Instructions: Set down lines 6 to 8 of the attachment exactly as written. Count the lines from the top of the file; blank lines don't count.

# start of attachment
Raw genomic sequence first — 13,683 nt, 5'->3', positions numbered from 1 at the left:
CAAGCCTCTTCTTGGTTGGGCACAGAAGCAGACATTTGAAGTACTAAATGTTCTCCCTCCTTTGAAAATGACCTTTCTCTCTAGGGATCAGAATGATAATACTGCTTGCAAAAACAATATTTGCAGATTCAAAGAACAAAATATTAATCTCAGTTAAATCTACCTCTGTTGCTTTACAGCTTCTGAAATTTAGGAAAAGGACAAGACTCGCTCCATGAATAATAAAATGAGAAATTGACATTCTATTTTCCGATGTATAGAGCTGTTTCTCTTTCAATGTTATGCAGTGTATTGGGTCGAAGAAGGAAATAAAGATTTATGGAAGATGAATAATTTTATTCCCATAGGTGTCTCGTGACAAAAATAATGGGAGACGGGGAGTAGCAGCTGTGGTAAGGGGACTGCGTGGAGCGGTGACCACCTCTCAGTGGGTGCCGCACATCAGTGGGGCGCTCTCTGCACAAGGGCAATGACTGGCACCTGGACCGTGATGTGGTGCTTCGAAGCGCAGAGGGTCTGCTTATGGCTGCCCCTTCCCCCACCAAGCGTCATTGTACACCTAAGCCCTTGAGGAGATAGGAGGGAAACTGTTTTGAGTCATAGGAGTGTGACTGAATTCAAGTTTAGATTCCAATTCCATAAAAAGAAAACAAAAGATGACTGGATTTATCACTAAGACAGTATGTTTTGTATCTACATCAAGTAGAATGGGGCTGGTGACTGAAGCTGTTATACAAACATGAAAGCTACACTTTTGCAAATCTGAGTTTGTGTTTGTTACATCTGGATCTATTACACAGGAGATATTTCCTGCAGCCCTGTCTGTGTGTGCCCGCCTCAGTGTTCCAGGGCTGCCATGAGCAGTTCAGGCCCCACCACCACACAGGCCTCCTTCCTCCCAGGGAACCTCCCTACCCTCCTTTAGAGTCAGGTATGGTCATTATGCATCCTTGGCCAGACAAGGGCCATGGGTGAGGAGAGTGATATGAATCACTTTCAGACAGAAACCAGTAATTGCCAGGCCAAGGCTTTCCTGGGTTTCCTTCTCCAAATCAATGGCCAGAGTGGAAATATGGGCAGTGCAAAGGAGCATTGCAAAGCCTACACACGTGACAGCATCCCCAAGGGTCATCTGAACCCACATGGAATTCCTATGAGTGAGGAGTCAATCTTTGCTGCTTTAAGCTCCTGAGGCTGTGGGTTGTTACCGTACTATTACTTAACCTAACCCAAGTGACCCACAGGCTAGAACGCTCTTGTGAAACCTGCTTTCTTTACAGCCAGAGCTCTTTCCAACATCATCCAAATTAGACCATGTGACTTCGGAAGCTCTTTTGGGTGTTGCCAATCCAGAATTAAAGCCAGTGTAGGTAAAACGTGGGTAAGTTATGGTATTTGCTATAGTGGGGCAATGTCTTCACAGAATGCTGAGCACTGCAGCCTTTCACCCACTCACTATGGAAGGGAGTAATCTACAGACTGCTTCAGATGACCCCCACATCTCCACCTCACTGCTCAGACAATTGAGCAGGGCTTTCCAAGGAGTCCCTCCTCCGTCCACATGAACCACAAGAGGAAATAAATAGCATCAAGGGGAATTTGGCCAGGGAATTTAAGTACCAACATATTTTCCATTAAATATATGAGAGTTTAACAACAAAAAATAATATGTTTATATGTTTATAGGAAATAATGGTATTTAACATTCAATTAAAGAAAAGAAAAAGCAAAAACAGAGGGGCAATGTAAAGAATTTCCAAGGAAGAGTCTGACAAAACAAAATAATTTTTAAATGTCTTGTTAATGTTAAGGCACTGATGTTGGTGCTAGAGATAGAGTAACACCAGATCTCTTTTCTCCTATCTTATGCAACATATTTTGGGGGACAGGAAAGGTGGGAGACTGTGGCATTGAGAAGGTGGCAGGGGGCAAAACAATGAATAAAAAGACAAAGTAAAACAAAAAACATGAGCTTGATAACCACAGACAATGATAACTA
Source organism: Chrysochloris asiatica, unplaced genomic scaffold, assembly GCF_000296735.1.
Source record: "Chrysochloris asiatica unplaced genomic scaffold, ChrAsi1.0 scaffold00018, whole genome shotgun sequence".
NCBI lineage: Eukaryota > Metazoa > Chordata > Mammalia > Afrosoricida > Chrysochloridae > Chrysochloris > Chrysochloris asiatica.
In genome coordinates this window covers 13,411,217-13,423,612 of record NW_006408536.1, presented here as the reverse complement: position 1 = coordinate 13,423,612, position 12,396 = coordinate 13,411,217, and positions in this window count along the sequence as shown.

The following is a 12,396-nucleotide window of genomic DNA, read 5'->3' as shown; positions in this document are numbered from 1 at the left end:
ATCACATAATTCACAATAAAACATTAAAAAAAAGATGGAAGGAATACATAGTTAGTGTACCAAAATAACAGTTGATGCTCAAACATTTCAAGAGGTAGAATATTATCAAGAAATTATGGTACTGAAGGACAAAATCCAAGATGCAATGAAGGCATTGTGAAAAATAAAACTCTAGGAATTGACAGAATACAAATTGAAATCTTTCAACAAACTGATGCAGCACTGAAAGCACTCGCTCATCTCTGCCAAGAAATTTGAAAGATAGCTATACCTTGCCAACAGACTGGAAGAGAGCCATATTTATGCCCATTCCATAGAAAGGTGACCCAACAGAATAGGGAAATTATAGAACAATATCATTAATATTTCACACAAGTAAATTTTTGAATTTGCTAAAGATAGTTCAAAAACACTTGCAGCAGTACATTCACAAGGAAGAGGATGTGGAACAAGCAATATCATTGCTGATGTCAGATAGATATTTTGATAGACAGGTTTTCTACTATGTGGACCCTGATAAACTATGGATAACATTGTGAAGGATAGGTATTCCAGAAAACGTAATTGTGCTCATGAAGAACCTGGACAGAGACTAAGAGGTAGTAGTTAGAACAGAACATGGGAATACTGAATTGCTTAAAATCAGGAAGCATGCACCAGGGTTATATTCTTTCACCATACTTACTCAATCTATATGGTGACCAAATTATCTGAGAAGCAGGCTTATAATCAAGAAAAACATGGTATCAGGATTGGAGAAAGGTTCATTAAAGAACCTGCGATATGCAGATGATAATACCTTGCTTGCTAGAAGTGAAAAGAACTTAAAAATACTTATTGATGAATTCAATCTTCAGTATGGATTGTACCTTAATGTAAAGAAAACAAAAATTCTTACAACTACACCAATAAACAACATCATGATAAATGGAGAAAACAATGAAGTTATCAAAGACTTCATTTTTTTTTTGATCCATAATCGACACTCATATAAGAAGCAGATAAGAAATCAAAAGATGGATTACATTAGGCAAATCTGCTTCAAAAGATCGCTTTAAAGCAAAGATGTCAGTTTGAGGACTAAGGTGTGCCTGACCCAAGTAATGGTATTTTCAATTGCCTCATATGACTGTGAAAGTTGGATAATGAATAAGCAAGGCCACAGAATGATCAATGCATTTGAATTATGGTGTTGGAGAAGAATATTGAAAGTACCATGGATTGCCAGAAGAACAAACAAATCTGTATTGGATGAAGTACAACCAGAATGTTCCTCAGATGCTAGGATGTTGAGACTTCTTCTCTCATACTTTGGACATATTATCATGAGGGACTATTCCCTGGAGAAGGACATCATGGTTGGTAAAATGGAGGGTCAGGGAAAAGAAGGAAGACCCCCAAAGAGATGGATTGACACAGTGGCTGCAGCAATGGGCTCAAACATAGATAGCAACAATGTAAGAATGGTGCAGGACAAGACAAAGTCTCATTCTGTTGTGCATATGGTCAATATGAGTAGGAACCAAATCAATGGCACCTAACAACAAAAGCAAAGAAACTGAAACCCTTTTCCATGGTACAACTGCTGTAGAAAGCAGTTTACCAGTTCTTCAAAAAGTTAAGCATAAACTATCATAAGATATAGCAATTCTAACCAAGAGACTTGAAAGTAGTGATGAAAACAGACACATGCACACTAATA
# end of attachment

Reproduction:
In genome coordinates this window covers 13,411,217-13,423,612 of record NW_006408536.1, presented here as the reverse complement: position 1 = coordinate 13,423,612, position 12,396 = coordinate 13,411,217, and positions in this window count along the sequence as shown.

The following is a 12,396-nucleotide window of genomic DNA, read 5'->3' as shown; positions in this document are numbered from 1 at the left end:
ATCACATAATTCACAATAAAACATTAAAAAAAAGATGGAAGGAATACATAGTTAGTGTACCAAAATAACAGTTGATGCTCAAACATTTCAAGAGGTAGAATATTATCAAGAAATTATGGTACTGAAGGACAAAATCCAAGATGCAATGAAGGCATTGTGAAAAATAAAACTCTAGGAATTGACAGAATACAAATTGAAATCTTTCAACAAACTGATGCAGCACTGAAAGCACTCGCTCATCTCTGCCAAGAAATTTGAAAGATAGCTATACCTTGCCAACAGACTGGAAGAGAGCCATATTTATGCCCATTCCATAGAAAGGTGACCCAACAGAATAGGGAAATTATAGAACAATATCATTAATATTTCACACAAGTAAATTTTTGAATTTGCTAAAGATAGTTCAAAAACACTTGCAGCAGTACATTCACAAGGAAGAGGATGTGGAACAAGCAATATCATTGCTGATGTCAGATAGATATTTTGATAGACAGGTTTTCTACTATGTGGACCCTGATAAACTATGGATAACATTGTGAAGGATAGGTATTCCAGAAAACGTAATTGTGCTCATGAAGAACCTGGACAGAGACTAAGAGGTAGTAGTTAGAACAGAACATGGGAATACTGAATTGCTTAAAATCAGGAAGCATGCACCAGGGTTATATTCTTTCACCATACTTACTCAATCTATATGGTGACCAAATTATCTGAGAAGCAGGCTTATAATCAAGAAAAACATGGTATCAGGATTGGAGAAAGGTTCATTAAAGAACCTGCGATATGCAGATGATAATACCTTGCTTGCTAGAAGTGAAAAGAACTTAAAAATACTTATTGATGAATTCAATCTTCAGTATGGATTGTACCTTAATGTAAAGAAAACAAAAATTCTTACAACTACACCAATAAACAACATCATGATAAATGGAGAAAACAATGAAGTTATCAAAGACTTCATTTTTTTTTTGATCCATAATCGACACTCATATAAGAAGCAGATAAGAAATCAAAAGATGGATTACATTAGGCAAATCTGCTTCAAAAGATCGCTTTAAAGCAAAGATGTCAGTTTGAGGACTAAGGTGTGCCTGACCCAAGTAATGGTATTTTCAATTGCCTCATATGACTGTGAAAGTTGGATAATGAATAAGCAAGGCCACAGAATGATCAATGCATTTGAATTATGGTGTTGGAGAAGAATATTGAAAGTACCATGGATTGCCAGAAGAACAAACAAATCTGTATTGGATGAAGTACAACCAGAATGTTCCTCAGATGCTAGGATGTTGAGACTTCTTCTCTCATACTTTGGACATATTATCATGAGGGACTATTCCCTGGAGAAGGACATCATGGTTGGTAAAATGGAGGGTCAGGGAAAAGAAGGAAGACCCCCAAAGAGATGGATTGACACAGTGGCTGCAGCAATGGGCTCAAACATAGATAGCAACAATGTAAGAATGGTGCAGGACAAGACAAAGTCTCATTCTGTTGTGCATATGGTCAATATGAGTAGGAACCAAATCAATGGCACCTAACAACAAAAGCAAAGAAACTGAAACCCTTTTCCATGGTACAACTGCTGTAGAAAGCAGTTTACCAGTTCTTCAAAAAGTTAAGCATAAACTATCATAAGATATAGCAATTCTAACCAAGAGACTTGAAAGTAGTGATGAAAACAGACACATGCACACTAATA